Date: September 12, 1897

Location: Saragarhi, North-West Frontier Province (now in Pakistan)


  • British Indian Army (specifically the 36th Sikhs, a regiment of the British Indian Army)
  • Afghan tribesmen (primarily the Orakzai and Afridi tribes)


The Battle of Saragrahi, fought on September 12, 1897, is a testament to the indomitable spirit and unwavering courage of a small group of soldiers who stood their ground against overwhelming odds. This historic battle took place in the region of Saragrahi, in present-day Pakistan, during the period of British rule in India.

The story begins with the British Empire extending its control over various parts of India. The region of Saragrahi, situated on the Samana Range in the North-West Frontier Province, was strategically important due to its proximity to the border with Afghanistan. The British constructed a series of forts along the border to maintain control and establish a strong presence in the region.

One of these forts was Fort Lockhart, which was located at the highest point of the Samana Range. To further strengthen their control, the British built a smaller outpost, Saragrahi, between Fort Lockhart and Fort Gulistan. This outpost housed a contingent of 21 Sikh soldiers from the 36th Sikh Regiment, under the command of Havildar Ishar Singh.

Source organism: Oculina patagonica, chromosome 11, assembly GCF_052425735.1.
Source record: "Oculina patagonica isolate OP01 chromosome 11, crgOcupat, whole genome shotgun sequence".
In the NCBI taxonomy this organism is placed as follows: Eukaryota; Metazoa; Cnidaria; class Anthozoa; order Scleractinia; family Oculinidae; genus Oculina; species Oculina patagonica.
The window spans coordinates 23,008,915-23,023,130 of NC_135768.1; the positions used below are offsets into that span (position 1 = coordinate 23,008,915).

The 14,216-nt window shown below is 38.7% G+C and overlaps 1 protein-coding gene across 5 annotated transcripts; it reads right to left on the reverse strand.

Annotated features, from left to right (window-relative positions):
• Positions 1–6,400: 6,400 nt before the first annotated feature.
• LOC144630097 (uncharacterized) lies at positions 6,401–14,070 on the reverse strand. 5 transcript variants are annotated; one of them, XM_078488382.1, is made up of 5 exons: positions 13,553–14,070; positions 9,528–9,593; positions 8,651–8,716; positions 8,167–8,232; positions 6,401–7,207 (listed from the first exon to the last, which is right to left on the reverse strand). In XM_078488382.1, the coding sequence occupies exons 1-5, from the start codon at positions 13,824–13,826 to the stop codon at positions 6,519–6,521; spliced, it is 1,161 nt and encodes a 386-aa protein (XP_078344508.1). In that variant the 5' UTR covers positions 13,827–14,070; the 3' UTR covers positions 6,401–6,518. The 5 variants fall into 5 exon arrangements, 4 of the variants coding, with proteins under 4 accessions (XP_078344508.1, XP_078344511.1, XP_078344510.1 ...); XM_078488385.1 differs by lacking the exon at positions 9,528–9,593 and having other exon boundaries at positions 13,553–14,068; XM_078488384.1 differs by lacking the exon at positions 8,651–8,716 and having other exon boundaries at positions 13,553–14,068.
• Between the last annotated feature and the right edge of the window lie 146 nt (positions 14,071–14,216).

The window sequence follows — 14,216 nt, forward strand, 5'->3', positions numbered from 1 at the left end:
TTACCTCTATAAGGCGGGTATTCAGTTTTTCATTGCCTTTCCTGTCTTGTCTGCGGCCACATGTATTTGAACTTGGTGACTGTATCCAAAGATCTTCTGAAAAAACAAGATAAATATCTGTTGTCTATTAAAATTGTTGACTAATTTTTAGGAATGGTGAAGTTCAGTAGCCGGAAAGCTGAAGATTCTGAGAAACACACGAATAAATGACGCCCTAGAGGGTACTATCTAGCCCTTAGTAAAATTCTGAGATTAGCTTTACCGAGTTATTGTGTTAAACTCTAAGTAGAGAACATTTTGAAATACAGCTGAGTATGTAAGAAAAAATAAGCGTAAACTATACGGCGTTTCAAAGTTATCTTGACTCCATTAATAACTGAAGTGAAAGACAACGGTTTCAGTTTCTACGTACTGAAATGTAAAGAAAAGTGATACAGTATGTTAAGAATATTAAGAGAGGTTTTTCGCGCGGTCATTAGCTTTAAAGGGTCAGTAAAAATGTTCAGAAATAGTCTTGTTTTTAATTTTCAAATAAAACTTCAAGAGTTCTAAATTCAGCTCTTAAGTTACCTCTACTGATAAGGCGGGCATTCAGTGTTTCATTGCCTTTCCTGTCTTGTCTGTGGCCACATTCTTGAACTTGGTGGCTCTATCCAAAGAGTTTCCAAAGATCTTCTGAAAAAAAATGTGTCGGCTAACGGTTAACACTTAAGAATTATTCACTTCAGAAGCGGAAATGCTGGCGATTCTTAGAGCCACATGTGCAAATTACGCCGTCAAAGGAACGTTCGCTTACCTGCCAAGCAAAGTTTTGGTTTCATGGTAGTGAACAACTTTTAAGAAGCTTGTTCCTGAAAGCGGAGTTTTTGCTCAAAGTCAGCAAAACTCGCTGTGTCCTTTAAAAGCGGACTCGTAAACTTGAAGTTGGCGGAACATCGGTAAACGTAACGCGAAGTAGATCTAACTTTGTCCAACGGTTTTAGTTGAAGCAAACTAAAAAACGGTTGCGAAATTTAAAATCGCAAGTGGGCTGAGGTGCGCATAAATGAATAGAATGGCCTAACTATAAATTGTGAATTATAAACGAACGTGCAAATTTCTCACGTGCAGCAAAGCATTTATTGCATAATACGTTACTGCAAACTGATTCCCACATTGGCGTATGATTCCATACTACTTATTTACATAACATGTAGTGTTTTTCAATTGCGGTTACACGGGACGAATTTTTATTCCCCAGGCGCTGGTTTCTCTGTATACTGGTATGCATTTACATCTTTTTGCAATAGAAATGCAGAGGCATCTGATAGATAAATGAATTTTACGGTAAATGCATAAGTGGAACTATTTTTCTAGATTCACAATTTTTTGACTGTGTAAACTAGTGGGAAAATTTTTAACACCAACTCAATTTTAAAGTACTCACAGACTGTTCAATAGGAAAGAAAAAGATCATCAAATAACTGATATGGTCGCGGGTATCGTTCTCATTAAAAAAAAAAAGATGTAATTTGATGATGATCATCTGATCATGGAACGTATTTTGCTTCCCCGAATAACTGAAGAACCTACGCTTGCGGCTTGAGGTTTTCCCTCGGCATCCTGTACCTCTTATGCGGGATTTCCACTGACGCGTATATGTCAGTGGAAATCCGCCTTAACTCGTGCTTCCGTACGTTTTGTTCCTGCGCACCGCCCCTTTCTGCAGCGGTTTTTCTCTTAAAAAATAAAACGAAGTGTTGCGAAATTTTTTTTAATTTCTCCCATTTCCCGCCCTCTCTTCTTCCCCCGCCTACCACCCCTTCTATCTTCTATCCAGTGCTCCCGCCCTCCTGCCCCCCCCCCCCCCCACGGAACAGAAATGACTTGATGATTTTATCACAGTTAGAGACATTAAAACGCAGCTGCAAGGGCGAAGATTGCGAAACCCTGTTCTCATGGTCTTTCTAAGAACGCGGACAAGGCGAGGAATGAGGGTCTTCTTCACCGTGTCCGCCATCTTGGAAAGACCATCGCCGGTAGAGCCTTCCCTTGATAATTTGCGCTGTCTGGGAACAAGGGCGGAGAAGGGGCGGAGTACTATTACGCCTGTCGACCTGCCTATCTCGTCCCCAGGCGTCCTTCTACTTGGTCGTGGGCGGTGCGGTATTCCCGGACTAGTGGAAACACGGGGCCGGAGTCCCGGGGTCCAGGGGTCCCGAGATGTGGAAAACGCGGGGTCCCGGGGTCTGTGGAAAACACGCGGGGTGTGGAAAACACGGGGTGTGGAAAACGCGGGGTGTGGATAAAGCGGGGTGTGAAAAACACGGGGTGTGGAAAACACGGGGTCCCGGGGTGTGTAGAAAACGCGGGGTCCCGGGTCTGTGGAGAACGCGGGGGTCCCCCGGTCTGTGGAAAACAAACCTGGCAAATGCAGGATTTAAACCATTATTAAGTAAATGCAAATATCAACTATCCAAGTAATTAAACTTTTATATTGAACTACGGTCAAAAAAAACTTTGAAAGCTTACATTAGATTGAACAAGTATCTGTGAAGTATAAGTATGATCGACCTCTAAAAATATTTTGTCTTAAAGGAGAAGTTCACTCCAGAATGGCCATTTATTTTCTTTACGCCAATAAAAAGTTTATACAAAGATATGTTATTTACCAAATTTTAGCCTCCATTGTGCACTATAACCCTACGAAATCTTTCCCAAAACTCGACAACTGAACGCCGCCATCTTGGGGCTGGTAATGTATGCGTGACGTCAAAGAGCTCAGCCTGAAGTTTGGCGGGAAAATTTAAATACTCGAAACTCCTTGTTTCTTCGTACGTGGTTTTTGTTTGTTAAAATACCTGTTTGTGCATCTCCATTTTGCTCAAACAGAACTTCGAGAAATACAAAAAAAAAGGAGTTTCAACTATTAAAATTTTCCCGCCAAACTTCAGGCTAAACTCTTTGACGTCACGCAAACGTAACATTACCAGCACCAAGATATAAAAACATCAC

The Battle:

On that fateful morning of September 12, a force of over 10,000 Afghan tribesmen, led by Gul Badshah, surrounded the outpost. The Sikhs, vastly outnumbered and cut off from any reinforcements, knew that they were facing certain death. However, they refused to surrender and resolved to fight till their last breath.

The battle began with a fierce assault from the Afghan tribesmen. The Sikhs, armed with rifles and ammunition, defended their position with remarkable skill and bravery. Despite being vastly outnumbered, they held their ground and inflicted heavy casualties on the enemy.

As the battle raged on, the Sikhs fought with unwavering determination. They repelled wave after wave of attacks, never once wavering in their resolve. Their valor and resilience became a source of inspiration for soldiers across the world.

Tragically, after several hours of intense fighting, the fort was ultimately overrun by the Afghan tribesmen. The last surviving Sikh soldier, Havildar Ishar Singh, fought till his last breath, refusing to surrender. The Battle of Saragrahi resulted in the death of all 21 Sikh soldiers, but their sacrifice was not in vain.


The British recognized the bravery of the 36th Sikhs. All 21 soldiers who defended Saragarhi were posthumously awarded the Indian Order of Merit, the highest military award given to Indian troops at the time. This act of collective bravery by the Sikhs at Saragarhi is remembered as one of the most heroic last stands in military history.

The battle is still celebrated annually as Saragarhi Day by the Sikh Regiment of the Indian Army.

The story of the battle has been the subject of various books, documentaries, and films, serving as a lasting testament to unparalleled bravery and sacrifice.

The Battle of Saragrahi has come to symbolize the ideals of bravery, sacrifice, and courage in the face of adversity. It serves as a reminder of the heroism displayed by the Sikh soldiers and their commitment to duty.

Today, the site of the Battle of Saragrahi is marked by a memorial in honor of the fallen soldiers. It serves as a constant reminder of their sacrifice and is a place of pilgrimage for people from all walks of life.

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